Tuesday, 28 November 2017

Nightingale Arm, Cromford Canal

The Nightingale or Leawood Arm of the Cromford Canal was built by Peter Nightingale (the great-uncle of Florence) to reach his cotton mills and lead smelters [1]. The arm, which opened in 1802, reached Lea Wharf, later extending to Lea Mills before being cut back due to disputes over water rights. The arm was in use up into the 1930s but fell into disuse and was closed like the rest of the canal during the Second World War.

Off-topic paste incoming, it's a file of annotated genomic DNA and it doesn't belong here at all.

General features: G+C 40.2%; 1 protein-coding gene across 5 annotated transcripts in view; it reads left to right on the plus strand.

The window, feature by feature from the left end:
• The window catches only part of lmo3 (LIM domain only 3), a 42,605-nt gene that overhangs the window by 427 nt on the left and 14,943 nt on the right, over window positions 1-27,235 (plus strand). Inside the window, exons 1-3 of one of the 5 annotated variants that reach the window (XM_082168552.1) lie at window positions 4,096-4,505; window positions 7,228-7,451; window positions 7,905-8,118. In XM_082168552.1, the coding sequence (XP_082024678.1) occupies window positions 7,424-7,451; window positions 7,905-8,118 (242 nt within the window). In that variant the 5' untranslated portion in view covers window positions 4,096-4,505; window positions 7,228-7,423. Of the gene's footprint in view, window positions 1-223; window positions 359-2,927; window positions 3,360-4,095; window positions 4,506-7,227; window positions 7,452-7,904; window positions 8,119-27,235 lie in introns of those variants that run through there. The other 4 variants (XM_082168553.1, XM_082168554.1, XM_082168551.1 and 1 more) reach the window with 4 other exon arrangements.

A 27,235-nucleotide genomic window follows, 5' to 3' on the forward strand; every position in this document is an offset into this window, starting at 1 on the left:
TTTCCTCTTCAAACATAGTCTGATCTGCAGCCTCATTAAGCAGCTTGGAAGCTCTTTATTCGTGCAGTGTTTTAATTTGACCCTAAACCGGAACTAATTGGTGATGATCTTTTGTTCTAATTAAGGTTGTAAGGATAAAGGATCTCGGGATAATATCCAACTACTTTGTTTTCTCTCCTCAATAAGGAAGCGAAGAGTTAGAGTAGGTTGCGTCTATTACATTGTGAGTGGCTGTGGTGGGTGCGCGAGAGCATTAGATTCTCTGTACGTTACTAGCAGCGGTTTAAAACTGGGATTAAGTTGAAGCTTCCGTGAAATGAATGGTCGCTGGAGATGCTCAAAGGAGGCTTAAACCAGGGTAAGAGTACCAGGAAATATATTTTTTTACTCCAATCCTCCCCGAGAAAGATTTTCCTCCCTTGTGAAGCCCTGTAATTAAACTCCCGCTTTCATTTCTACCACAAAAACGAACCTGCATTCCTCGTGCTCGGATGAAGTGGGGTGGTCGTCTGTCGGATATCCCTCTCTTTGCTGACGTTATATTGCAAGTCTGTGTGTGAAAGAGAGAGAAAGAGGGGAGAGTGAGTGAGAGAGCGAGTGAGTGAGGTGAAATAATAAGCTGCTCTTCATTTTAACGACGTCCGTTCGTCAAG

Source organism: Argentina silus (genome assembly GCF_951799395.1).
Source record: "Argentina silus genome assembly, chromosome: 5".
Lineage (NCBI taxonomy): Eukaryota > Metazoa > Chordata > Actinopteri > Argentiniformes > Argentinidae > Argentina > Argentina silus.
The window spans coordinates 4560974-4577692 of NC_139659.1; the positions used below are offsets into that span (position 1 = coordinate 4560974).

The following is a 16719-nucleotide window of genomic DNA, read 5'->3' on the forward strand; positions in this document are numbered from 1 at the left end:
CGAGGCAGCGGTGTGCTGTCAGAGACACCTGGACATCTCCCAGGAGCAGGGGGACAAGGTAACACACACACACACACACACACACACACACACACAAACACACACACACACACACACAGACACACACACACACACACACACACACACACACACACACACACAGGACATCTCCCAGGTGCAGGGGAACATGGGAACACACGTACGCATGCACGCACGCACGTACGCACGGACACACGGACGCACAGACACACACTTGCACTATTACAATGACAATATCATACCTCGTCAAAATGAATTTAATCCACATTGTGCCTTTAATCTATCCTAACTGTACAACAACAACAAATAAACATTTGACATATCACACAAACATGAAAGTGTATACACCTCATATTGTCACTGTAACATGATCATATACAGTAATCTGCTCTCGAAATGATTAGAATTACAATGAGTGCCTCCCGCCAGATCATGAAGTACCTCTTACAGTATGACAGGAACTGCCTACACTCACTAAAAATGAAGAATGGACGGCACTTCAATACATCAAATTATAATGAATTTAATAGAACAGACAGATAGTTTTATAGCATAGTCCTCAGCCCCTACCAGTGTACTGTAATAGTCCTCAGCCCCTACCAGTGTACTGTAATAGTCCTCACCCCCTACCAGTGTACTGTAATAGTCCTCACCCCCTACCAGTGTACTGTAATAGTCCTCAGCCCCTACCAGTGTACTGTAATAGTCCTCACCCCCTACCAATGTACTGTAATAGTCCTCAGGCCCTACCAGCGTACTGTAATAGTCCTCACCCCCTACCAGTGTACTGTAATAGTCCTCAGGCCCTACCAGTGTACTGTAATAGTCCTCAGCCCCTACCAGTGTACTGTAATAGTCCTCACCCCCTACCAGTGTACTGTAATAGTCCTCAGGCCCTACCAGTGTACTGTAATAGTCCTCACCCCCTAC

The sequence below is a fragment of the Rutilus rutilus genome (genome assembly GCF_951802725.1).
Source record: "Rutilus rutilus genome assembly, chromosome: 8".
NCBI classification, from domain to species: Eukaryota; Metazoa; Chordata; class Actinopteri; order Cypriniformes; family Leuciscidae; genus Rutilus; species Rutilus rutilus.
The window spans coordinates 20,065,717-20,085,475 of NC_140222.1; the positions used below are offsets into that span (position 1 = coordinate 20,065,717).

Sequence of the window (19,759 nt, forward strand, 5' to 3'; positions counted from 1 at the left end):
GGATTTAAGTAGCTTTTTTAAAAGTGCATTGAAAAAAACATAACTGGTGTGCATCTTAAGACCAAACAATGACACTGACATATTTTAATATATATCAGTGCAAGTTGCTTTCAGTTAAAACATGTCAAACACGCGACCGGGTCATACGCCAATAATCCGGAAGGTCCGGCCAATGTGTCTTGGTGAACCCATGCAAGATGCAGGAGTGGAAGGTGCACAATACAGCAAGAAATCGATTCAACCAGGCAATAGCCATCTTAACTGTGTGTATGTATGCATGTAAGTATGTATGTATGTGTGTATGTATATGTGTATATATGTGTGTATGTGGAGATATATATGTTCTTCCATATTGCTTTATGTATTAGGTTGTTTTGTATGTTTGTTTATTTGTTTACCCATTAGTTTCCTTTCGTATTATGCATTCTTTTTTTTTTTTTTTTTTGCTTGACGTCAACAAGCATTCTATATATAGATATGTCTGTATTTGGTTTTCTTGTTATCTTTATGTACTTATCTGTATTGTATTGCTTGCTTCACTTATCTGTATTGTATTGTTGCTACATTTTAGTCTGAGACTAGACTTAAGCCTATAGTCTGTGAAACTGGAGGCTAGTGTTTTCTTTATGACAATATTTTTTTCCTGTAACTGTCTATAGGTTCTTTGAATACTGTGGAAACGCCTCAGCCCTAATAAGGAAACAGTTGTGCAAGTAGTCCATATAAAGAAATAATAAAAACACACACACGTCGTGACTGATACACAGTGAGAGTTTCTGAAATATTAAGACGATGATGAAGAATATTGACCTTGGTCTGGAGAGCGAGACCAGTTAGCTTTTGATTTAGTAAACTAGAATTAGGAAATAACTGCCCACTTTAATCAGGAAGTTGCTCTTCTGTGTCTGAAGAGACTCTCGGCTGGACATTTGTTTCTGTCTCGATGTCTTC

At the junction of the arm and main canal stands Aqueduct Cottage built for the lockkeeper who looked after the lock at the entrance to the arm. The cottage was lived in until 1970 [2] but unoccupied fell victim to neglect and vandalism and is now a ruin.

[1] Hugh Potter, The Cromford Canal (Tempus, 2003) p. 106
[2] Ibid. p. 27